What is the exposition of Twilight by Stephanie Meyer?

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Exposition of a story is the part in which characters (and their backgrounds) are introduced, and the stage upon which the action will play out is set.

In the case of Stephenie Meyer's Twilight, this involves detailing Bella Swan's move from Phoenix to Forks and the reasons behind it. In order for Bella to meet Edward, she must start attending classes at the local high school, which is another important part of the exposition.

The exposition of this story also involves the introduction of the Cullen siblings, who are widely perceived to be strange, introverted, and unapproachable.

I would argue that the final stage of the exposition of this story would be Bella and Edward meeting, his initial extreme discomfort in her presence and her ultimate realization that he is a vampire. The stage is now set for the love story and adventures that will fill the rest of this book.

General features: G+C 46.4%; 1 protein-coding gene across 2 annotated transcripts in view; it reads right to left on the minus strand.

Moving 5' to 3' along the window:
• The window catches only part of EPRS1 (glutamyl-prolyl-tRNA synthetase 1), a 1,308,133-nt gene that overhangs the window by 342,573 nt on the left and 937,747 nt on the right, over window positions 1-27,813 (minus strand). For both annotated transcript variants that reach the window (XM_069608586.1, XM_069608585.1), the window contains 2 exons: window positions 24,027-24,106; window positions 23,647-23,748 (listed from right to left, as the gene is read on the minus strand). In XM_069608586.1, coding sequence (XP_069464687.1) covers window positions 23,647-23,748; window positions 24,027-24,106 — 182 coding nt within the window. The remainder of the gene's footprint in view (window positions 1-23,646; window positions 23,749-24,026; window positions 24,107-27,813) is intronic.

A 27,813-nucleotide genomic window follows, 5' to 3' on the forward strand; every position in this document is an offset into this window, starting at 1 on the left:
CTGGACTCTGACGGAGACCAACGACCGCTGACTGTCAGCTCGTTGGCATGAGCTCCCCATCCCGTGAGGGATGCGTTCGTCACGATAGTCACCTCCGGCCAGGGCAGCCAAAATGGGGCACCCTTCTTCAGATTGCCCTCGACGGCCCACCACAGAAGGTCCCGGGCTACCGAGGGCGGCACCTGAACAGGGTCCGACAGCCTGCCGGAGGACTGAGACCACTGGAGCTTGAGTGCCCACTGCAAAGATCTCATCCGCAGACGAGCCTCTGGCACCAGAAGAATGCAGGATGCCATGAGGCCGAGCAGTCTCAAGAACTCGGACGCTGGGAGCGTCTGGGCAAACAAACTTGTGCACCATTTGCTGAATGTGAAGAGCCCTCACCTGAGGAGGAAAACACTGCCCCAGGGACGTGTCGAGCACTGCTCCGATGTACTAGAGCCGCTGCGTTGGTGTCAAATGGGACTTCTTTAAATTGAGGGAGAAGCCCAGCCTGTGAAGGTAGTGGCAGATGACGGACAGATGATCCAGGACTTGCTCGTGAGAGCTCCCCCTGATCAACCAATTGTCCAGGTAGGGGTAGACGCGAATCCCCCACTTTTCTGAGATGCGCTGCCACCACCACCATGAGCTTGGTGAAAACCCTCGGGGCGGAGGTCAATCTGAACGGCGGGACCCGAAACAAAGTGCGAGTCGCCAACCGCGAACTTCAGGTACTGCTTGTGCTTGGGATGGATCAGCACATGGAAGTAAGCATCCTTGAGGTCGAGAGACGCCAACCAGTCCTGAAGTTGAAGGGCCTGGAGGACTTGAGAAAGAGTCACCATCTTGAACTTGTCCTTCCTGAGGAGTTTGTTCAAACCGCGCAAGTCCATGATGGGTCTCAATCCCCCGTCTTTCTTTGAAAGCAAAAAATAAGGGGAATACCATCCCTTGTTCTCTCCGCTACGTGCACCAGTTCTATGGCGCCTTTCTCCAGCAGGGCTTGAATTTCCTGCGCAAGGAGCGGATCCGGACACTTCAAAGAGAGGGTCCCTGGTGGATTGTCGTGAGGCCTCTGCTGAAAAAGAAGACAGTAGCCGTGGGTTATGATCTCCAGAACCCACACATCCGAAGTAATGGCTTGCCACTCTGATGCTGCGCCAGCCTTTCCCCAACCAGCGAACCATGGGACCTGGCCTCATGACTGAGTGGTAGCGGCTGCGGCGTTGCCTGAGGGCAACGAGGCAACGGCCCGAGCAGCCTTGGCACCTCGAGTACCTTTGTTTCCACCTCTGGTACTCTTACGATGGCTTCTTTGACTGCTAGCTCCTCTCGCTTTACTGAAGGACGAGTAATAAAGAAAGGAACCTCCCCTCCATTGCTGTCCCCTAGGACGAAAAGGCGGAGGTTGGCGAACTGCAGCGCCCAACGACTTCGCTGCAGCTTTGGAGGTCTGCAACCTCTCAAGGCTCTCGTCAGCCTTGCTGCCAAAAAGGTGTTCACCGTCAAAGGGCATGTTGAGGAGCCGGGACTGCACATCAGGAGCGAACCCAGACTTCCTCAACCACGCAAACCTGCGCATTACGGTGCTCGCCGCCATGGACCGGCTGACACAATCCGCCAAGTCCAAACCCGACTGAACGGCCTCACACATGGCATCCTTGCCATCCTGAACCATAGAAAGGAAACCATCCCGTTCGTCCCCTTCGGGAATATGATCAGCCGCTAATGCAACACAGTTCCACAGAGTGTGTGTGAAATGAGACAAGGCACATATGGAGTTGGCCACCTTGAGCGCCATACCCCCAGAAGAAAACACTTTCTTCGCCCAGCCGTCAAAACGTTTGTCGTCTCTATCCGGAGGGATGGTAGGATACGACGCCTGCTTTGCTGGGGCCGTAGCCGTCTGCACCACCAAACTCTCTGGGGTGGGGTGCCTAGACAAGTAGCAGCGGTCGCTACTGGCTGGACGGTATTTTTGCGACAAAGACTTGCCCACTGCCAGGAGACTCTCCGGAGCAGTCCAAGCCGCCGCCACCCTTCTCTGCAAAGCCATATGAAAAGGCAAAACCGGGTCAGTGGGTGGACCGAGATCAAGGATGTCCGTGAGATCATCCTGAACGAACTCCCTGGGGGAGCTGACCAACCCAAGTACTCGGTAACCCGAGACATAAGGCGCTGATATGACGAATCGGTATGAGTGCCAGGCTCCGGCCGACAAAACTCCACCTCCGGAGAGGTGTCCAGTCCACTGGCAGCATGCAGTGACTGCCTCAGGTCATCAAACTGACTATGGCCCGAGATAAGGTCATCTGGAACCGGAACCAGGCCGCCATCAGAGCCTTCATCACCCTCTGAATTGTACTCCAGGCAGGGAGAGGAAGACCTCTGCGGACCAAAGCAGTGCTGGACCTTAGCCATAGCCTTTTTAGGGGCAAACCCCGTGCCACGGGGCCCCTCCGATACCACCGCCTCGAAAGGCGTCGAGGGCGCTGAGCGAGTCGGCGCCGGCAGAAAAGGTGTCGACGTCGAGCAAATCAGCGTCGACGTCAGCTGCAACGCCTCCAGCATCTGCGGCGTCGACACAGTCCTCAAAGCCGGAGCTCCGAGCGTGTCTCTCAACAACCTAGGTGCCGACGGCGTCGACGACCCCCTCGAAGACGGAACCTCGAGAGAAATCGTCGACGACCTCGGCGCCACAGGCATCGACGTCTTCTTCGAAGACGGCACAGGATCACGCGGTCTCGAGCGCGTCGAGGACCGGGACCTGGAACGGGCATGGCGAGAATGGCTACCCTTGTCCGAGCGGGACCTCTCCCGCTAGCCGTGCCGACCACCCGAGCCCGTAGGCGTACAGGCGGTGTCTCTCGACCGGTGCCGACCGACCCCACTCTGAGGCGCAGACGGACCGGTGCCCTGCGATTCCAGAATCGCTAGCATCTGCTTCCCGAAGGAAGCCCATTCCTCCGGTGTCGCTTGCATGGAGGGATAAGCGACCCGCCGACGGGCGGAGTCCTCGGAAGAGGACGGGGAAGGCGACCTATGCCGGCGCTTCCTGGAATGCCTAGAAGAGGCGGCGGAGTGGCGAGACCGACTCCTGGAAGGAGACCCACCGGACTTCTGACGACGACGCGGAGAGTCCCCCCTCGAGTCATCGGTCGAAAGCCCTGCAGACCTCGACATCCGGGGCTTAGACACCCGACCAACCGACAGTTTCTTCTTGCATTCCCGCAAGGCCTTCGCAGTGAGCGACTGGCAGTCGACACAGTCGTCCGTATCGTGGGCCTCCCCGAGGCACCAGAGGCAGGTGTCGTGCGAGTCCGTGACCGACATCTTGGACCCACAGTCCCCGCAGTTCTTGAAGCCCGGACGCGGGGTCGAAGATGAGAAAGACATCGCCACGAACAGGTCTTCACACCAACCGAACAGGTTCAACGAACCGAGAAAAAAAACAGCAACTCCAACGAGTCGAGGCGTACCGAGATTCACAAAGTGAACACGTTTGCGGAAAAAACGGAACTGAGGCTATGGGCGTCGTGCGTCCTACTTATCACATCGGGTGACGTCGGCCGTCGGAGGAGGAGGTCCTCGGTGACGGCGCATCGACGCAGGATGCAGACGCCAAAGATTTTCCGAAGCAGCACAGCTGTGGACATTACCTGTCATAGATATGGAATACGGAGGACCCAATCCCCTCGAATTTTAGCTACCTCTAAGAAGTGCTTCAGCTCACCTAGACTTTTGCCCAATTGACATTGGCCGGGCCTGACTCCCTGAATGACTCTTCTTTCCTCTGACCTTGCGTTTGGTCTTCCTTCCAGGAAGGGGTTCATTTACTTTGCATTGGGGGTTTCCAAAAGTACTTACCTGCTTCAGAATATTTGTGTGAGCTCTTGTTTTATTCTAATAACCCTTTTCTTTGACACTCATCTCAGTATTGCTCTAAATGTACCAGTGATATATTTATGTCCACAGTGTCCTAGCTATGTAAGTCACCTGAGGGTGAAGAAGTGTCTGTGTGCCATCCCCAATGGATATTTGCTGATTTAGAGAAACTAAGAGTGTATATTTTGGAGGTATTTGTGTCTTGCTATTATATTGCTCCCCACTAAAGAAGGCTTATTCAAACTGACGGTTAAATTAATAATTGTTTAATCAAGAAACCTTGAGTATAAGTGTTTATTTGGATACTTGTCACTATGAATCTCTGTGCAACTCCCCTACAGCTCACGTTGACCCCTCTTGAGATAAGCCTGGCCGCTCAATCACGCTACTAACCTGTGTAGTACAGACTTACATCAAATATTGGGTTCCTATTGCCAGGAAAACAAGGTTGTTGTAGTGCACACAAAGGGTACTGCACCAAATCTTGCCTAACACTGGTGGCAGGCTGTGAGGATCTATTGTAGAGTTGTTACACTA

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The plot of any story begins with the exposition where we learn about both the setting and the characters.  In the case of Twilight by Stephenie Meyer, we learn all about Bella Swan and Edward Cullen as they begin their relationship as high school students in Forks, Washington.  First, Edward has an intense reaction upon seeing Bella and subsequently transfers out of any class where Bella can be found.  Bella begins to ask about the Cullen family.  When Edward returns to school after an absence, the two become friends in Biology.  Edward eventually rescues Bella from a van swerving out of control.  Bella cannot quite put her finger on what is different about Edward until she visits the beach with her friends.  What Bella learns at the beach can be called the “inciting incident” of the plot of Twilight.  This is the point of Twilight where the exposition ends and the rising action begins because we learn about Edward Cullen’s true nature:  he is a vampire.

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